Working Through Cancer Treatment
- Cincinnati news anchor Courtis Fuller had rare malignant chordoma tumor removed from the base of his skull.
- Chordoma is a rare type of bone cancer that occurs most often in the bones of the base of the skull or bottom of the spine.
- According to the National Cancer Institute, one in 1 million people are diagnosed with chordoma per year.
- There are people who can continue to work during cancer treatment, and those who need to take some time away. Doctors recommend returning to work if possible, as it helps cancer patients regain a sense of normalcy.
- Some people with job problems related to cancer are protected by the Rehabilitation Act or the Americans with Disabilities Act.
“It’s great to be back,” Fuller said when he made his on-air return over the weekend.Read More
Fuller underwent surgery to remove the tumor but admits he’s still on the road to a full recovery. After the surgery and initial treatment, the news veteran and cancer survivor expressed his gratitude for the support he received from community supporters and his news colleagues.
“I thank God the surgery was successful to remove the tumor. I’m still facing a battery of tests and treatments but overall, I feel great. I am grateful to everyone for their prayers and kindness over the past few months,” Fuller told WVXU.
Understanding Chordoma Tumors
Chordoma is a rare type of bone cancer that occurs most often in the bones at the base of the skull or bottom of the spine, according to Mayo Clinic.
This type of cancer grows slowly and occurs most often in adults between 40 and 60 years old.
According to the National Cancer Institute, one in 1 million people are diagnosed with chordoma per year.
Symptoms associated with chordoma can include headaches or double vision if the tumor is located at the base of the skull, such as Fuller’s tumor. If the tumor is near the tailbone, you could experience pain down your legs and have trouble controlling your bladder or bowels.
Surgery followed by radiation are the usual treatment methods for chordoma, although radiation may be used alone if surgery is not possible.
Courtis Fuller’s Homecoming
Upon Fuller’s return to air, many of his colleagues shared gracious comments to have the news veteran back among them.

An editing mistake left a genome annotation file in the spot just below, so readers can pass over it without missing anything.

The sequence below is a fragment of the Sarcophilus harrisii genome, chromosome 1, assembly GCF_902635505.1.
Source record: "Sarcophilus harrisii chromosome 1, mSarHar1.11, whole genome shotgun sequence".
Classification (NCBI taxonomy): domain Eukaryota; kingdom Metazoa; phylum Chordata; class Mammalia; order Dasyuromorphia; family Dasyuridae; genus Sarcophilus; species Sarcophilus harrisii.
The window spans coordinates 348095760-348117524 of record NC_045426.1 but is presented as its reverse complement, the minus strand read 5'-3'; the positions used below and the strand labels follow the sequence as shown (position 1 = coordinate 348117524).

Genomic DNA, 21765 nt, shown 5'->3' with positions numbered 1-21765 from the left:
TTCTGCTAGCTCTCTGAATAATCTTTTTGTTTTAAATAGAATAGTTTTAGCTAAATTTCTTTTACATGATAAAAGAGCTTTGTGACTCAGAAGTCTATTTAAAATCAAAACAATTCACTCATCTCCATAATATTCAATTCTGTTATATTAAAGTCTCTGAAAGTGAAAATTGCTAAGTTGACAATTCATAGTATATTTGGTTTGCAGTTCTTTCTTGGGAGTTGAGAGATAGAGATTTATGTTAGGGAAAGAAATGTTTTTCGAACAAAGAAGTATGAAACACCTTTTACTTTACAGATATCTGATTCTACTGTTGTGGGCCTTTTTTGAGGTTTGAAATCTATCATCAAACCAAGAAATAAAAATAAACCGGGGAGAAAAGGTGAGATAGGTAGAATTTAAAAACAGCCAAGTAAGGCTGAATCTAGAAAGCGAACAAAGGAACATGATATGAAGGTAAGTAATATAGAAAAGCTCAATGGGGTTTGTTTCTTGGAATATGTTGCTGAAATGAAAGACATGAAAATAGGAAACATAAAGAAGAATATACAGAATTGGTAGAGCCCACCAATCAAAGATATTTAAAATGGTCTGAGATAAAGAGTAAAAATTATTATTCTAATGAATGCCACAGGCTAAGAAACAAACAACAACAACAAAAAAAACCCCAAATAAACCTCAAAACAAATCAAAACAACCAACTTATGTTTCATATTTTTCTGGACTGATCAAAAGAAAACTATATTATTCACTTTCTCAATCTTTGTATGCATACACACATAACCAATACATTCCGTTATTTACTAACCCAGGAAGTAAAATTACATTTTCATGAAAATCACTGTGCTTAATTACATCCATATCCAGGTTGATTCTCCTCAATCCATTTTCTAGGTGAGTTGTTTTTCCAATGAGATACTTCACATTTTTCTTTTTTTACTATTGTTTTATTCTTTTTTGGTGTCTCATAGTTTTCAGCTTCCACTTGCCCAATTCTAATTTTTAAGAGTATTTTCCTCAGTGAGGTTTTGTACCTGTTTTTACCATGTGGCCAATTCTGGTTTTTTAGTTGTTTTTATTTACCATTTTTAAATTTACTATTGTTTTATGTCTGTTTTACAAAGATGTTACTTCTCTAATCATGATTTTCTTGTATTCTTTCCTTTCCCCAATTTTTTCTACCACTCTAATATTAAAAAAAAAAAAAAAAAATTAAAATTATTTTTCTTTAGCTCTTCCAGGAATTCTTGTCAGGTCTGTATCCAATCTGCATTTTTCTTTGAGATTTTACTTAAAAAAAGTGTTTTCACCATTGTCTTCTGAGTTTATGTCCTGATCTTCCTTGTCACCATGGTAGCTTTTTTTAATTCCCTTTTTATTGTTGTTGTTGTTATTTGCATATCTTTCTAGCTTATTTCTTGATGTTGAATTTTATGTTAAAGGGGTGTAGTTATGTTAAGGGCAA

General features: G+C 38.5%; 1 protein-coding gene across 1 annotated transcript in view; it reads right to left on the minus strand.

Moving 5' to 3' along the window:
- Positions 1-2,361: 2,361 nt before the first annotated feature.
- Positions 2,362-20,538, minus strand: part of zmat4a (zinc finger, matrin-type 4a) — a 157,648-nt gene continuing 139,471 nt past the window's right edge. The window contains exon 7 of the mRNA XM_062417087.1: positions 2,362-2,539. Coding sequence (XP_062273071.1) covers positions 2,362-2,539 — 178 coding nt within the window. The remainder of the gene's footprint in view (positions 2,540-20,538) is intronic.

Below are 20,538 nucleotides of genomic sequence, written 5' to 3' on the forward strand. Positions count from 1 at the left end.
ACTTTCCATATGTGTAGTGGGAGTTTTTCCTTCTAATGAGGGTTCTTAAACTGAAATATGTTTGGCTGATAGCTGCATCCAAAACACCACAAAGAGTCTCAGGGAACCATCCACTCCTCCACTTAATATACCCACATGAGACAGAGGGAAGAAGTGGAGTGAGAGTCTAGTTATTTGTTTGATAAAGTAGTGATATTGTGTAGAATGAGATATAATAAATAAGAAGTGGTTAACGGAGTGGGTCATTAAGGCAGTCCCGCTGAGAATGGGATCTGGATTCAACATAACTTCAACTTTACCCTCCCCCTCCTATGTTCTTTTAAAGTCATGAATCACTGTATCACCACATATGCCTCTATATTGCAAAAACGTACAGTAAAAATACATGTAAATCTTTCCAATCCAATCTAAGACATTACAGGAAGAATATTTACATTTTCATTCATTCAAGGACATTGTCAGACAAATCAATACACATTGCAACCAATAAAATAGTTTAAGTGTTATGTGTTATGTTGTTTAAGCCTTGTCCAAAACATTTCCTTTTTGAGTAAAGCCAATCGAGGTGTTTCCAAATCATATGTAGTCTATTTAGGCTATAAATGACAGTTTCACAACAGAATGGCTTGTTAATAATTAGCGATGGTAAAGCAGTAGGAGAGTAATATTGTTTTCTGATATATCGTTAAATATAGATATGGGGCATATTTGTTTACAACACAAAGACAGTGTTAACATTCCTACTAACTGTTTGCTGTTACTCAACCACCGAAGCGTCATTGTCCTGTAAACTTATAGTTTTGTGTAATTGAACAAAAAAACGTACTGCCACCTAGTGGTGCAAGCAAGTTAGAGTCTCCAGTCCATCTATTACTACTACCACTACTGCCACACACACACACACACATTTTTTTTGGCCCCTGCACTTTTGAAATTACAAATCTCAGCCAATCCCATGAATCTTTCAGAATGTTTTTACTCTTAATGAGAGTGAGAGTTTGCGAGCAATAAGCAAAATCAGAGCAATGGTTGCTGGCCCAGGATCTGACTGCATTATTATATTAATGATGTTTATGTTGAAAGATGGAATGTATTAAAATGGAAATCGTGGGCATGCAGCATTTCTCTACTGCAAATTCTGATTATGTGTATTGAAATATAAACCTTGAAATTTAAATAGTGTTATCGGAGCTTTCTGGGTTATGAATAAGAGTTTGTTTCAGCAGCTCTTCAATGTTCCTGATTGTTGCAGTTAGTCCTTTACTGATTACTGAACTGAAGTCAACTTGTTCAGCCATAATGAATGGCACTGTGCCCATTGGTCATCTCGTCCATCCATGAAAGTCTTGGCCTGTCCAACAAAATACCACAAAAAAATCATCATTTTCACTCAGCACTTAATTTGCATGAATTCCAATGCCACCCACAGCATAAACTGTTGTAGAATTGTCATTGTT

“It’s been an exciting day welcoming back our friend! It is an honor to sit beside this guy and learn from him” Jatara McGee wrote in a Twitter post.
It’s been an exciting day welcoming back our friend @CourtisWLWT! It is always an honor to sit beside this guy and learn from him. Join us for one last show at 11pm on @WLWT. pic.twitter.com/fs2s0nHfxv
— Jatara McGee WLWT (@jatara_) April 2, 2023
“Our friend Courtis Fuller is back tonight on WLWT after a few months off the air. We’ve all missed you friend!” Sheree Paolello shared in a Facebook post.
Fuller will still be dealing with ongoing treatment. His return to work highlights the dilema that so many survivors face: to go back to work or not.
There are people who can continue to work during cancer treatment, and those who need to take some time away. The reality is — it really depends on the person, their individual cancer, and the treatment.
People who work in the oncology field — doctors and social workers — have told SurvivorNet that they absolutely recommend working during cancer treatment, if you can, because work can really establish a sense of normalcy in a person’s life. Not only does it provide a needed source of income, it reminds you that you have a life apart from cancer – as a valued employee, a great boss, or a trusted co-worker.
A work life also encourages regular contact with others. Sometimes cancer can make you feel isolated and lonely, and being around people can be a great comfort.
Know Your Rights
Some people with job problems related to cancer are protected by the Rehabilitation Act or the Americans with Disabilities Act. Others may also benefit from the Family and Medical Leave Act (FMLA), a law that allows many people with serious illnesses take unpaid leave to get medical care or manage their symptoms. Talk to someone in your human resources department or another workplace expert to find out what your options are.
In some situations, employers must accommodate a qualified applicant or employee with a disability unless the employer can show it would be an undue hardship to do so. This could mean making changes to work schedules, equipment, or policies. Find out more about job accommodations and employment of people with limitations from the Job Accommodation Network.
Laurie Ostacher, a behavioral health clinician recommends cancer warriors talk with their employer about accommodations they may need upon returning to work.
“Patients need to let their employer know [they’re] going to need some flexibility around that. Because there are going to be days when you’re not as energetic or feeling as well as other days,” Ostacher explained.
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